Employers : think carefully before using covert means to monitor employees' activities at work -- DPP1(1), 1(2) and 5
It was reported in local newspapers that pinhole cameras were found installed by a government department in the working areas, near the toilets and changing rooms of its regional office. The department's response was that pinhole cameras were installed for the purpose of detecting crime as a result of a series of theft cases occurring in the office. The department believed that the use of pinhole cameras was an effective way for them to identify the culprit(s) and gather evidence.
Findings of the Privacy Commissioner
Site investigation conducted by the Privacy Commissioner's officers revealed that six pinhole cameras were installed at different working locations of the office. The cameras were discreetly concealed inside a socket-like box and it was difficult for anyone to notice their existence.
Under the "Privacy Guidelines: Monitoring and Personal Data Privacy at Work" issued by the Privacy Commissioner, covert monitoring is not to be used unless justified as last resort measures and being absolutely necessary in detecting or gathering evidence of unlawful activities, and the monitoring should be limited in scope and duration. Further, the employer should formulate a clear employee monitoring policy by making known and communicating to the employees the purposes of monitoring, the circumstances under which monitoring will take place and the kind of personal data that will be collected.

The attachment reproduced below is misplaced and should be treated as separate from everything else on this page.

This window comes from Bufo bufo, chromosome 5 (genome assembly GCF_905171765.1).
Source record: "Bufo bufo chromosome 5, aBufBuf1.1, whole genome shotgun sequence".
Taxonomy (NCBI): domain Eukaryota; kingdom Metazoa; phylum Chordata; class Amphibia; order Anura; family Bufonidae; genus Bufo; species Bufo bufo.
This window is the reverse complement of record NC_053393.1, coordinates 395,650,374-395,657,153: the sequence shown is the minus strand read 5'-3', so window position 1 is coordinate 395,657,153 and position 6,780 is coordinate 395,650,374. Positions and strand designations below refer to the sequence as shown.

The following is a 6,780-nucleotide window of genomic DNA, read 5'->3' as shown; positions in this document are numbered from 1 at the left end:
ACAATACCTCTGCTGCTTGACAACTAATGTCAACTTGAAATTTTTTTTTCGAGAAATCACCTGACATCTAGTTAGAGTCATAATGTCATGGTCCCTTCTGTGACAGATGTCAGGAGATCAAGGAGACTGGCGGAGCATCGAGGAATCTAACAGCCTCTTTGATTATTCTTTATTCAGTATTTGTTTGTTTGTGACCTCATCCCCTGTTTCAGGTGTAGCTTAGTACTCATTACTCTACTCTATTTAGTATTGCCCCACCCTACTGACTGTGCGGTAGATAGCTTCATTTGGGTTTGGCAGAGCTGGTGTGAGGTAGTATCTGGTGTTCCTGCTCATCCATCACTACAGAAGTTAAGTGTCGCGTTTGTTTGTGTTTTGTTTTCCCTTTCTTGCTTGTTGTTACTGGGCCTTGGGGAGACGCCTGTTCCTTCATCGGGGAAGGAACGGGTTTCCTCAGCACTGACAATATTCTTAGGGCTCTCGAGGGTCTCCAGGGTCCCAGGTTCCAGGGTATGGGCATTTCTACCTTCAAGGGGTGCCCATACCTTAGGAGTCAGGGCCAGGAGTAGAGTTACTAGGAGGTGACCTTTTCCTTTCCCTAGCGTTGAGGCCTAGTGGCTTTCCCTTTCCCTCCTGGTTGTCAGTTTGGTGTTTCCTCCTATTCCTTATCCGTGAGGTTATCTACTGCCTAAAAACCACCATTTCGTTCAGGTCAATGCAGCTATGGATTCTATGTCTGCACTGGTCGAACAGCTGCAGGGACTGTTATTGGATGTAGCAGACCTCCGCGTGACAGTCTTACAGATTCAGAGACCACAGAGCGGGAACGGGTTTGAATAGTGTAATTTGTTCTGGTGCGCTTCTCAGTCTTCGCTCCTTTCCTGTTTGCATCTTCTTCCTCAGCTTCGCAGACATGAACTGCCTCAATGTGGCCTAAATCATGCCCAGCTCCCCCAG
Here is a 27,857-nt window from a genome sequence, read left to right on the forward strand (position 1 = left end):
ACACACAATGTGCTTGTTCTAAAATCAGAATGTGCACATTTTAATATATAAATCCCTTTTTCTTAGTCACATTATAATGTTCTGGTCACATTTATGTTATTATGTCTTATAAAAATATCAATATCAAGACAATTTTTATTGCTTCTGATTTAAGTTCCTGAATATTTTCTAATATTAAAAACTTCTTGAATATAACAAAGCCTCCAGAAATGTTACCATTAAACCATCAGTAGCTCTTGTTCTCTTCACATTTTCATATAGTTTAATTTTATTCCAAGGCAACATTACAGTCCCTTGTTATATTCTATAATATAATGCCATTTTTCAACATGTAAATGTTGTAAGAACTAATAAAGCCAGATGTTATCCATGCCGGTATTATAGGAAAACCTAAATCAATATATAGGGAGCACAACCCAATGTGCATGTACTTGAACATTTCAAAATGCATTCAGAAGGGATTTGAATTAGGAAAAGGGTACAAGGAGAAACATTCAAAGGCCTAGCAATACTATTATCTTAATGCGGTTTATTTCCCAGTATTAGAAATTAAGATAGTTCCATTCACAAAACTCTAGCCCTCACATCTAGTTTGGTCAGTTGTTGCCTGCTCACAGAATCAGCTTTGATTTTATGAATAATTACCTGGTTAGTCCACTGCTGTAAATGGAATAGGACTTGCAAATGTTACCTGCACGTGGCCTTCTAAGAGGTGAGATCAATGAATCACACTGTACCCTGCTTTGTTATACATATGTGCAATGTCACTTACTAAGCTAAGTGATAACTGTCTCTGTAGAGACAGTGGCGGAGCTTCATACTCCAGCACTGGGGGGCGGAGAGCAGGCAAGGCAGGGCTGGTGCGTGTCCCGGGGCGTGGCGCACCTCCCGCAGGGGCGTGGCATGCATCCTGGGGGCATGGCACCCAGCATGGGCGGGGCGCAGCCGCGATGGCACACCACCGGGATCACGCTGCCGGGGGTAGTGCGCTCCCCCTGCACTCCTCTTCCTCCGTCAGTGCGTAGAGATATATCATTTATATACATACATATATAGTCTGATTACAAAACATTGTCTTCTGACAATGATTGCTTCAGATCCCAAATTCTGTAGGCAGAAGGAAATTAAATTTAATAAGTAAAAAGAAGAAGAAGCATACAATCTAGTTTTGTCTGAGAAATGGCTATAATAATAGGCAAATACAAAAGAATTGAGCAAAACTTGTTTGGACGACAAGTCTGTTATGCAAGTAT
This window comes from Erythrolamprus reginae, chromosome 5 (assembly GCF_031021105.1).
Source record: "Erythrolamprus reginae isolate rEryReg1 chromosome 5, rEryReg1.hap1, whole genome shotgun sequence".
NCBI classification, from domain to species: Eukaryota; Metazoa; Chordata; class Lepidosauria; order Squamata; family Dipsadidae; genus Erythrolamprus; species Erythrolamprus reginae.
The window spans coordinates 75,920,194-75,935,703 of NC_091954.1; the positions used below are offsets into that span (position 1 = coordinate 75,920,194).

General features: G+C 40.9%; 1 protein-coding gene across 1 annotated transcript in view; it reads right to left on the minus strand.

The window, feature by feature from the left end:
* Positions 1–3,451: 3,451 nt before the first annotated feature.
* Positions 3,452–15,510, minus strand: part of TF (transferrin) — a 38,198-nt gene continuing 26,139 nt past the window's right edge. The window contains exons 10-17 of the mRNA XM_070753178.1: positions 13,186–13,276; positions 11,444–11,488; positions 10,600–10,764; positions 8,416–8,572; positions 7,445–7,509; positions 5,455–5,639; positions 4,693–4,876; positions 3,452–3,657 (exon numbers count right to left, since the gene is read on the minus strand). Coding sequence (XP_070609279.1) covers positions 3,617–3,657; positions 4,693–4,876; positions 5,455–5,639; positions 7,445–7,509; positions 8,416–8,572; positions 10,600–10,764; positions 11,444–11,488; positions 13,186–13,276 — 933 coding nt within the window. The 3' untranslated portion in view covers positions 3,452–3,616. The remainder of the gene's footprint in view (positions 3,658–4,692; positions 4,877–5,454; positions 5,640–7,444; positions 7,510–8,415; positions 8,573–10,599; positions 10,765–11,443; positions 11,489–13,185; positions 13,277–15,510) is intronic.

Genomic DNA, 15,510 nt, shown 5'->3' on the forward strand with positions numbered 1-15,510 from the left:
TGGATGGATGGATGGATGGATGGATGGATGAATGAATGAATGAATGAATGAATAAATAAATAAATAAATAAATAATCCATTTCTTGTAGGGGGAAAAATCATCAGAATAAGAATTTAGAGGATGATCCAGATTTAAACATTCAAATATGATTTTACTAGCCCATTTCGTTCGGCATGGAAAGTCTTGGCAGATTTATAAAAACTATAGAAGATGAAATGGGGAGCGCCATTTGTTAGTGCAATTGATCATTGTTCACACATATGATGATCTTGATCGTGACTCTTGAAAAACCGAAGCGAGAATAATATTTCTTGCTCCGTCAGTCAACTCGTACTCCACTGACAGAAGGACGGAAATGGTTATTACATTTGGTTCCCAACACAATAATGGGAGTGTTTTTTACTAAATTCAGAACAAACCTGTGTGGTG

Though the department do have a legitimate purpose to protect its and its customers' property from theft, the evidence available did not show the existence of a risk of loss to such extent as to justify the engaging in vast scale video monitoring activities using pinhole cameras which was highly privacy intrusive. The dimension and extensiveness of the monitoring activity carried out was out of proportion to attaining the purpose of collection, and the department was intent upon engaging in continuous and universal preventive monitoring. The Commissioner was therefore of the view that the engaging in employee monitoring activities in such dimension and scale by the department to collect evidence of crime, given the vast amount of personal data that could be captured without the knowledge of the employees, was excessive and thus in breach of DPP1(1).
There was no evidence showing that the department had given due consideration to the use of other less privacy intrusive alternatives or that the use of overt means would necessarily frustrate the purpose of collection. The universal and continuous covert monitoring without a definite plan or policy for its duration is highly privacy intrusive, aggravating the harm, if any, that may be inflicted upon innocent parties. The Commissioner found that the covert monitoring was carried out in an unreasonable and unfair manner, contravening the requirement of DPP1(2).
Action by the Privacy Commissioner